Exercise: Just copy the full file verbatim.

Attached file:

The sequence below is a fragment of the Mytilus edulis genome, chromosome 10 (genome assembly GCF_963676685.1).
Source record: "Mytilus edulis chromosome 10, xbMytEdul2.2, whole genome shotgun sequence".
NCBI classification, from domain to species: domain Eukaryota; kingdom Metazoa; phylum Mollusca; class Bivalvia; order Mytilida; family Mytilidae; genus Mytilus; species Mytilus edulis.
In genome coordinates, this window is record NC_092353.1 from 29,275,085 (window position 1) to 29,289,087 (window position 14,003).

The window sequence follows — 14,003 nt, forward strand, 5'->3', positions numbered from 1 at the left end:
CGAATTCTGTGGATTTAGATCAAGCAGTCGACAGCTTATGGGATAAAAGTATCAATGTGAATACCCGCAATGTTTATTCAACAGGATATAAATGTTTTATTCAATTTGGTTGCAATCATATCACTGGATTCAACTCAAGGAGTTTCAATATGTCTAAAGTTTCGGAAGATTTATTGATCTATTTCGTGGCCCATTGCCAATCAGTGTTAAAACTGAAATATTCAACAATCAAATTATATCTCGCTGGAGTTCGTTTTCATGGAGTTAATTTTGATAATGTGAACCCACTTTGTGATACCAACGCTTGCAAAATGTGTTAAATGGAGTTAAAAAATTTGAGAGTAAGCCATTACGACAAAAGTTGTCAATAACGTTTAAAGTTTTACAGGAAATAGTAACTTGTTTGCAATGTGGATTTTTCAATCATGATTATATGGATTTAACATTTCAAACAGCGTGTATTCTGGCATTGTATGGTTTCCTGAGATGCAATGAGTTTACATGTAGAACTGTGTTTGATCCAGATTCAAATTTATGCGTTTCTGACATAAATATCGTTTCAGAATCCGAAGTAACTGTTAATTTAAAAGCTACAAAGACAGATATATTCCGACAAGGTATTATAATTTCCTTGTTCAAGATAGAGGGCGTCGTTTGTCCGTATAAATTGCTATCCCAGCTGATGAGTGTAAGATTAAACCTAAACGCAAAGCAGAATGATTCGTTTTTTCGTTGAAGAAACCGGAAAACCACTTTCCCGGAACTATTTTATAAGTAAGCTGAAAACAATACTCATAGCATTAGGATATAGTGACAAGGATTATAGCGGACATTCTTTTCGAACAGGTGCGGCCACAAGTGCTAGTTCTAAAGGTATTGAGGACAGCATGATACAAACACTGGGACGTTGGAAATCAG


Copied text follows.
The sequence below is a fragment of the Mytilus edulis genome, chromosome 10 (genome assembly GCF_963676685.1).
Source record: "Mytilus edulis chromosome 10, xbMytEdul2.2, whole genome shotgun sequence".
NCBI classification, from domain to species: domain Eukaryota; kingdom Metazoa; phylum Mollusca; class Bivalvia; order Mytilida; family Mytilidae; genus Mytilus; species Mytilus edulis.
In genome coordinates, this window is record NC_092353.1 from 29,275,085 (window position 1) to 29,289,087 (window position 14,003).

The window sequence follows — 14,003 nt, forward strand, 5'->3', positions numbered from 1 at the left end:
CGAATTCTGTGGATTTAGATCAAGCAGTCGACAGCTTATGGGATAAAAGTATCAATGTGAATACCCGCAATGTTTATTCAACAGGATATAAATGTTTTATTCAATTTGGTTGCAATCATATCACTGGATTCAACTCAAGGAGTTTCAATATGTCTAAAGTTTCGGAAGATTTATTGATCTATTTCGTGGCCCATTGCCAATCAGTGTTAAAACTGAAATATTCAACAATCAAATTATATCTCGCTGGAGTTCGTTTTCATGGAGTTAATTTTGATAATGTGAACCCACTTTGTGATACCAACGCTTGCAAAATGTGTTAAATGGAGTTAAAAAATTTGAGAGTAAGCCATTACGACAAAAGTTGTCAATAACGTTTAAAGTTTTACAGGAAATAGTAACTTGTTTGCAATGTGGATTTTTCAATCATGATTATATGGATTTAACATTTCAAACAGCGTGTATTCTGGCATTGTATGGTTTCCTGAGATGCAATGAGTTTACATGTAGAACTGTGTTTGATCCAGATTCAAATTTATGCGTTTCTGACATAAATATCGTTTCAGAATCCGAAGTAACTGTTAATTTAAAAGCTACAAAGACAGATATATTCCGACAAGGTATTATAATTTCCTTGTTCAAGATAGAGGGCGTCGTTTGTCCGTATAAATTGCTATCCCAGCTGATGAGTGTAAGATTAAACCTAAACGCAAAGCAGAATGATTCGTTTTTTCGTTGAAGAAACCGGAAAACCACTTTCCCGGAACTATTTTATAAGTAAGCTGAAAACAATACTCATAGCATTAGGATATAGTGACAAGGATTATAGCGGACATTCTTTTCGAACAGGTGCGGCCACAAGTGCTAGTTCTAAAGGTATTGAGGACAGCATGATACAAACACTGGGACGTTGGAAATCAG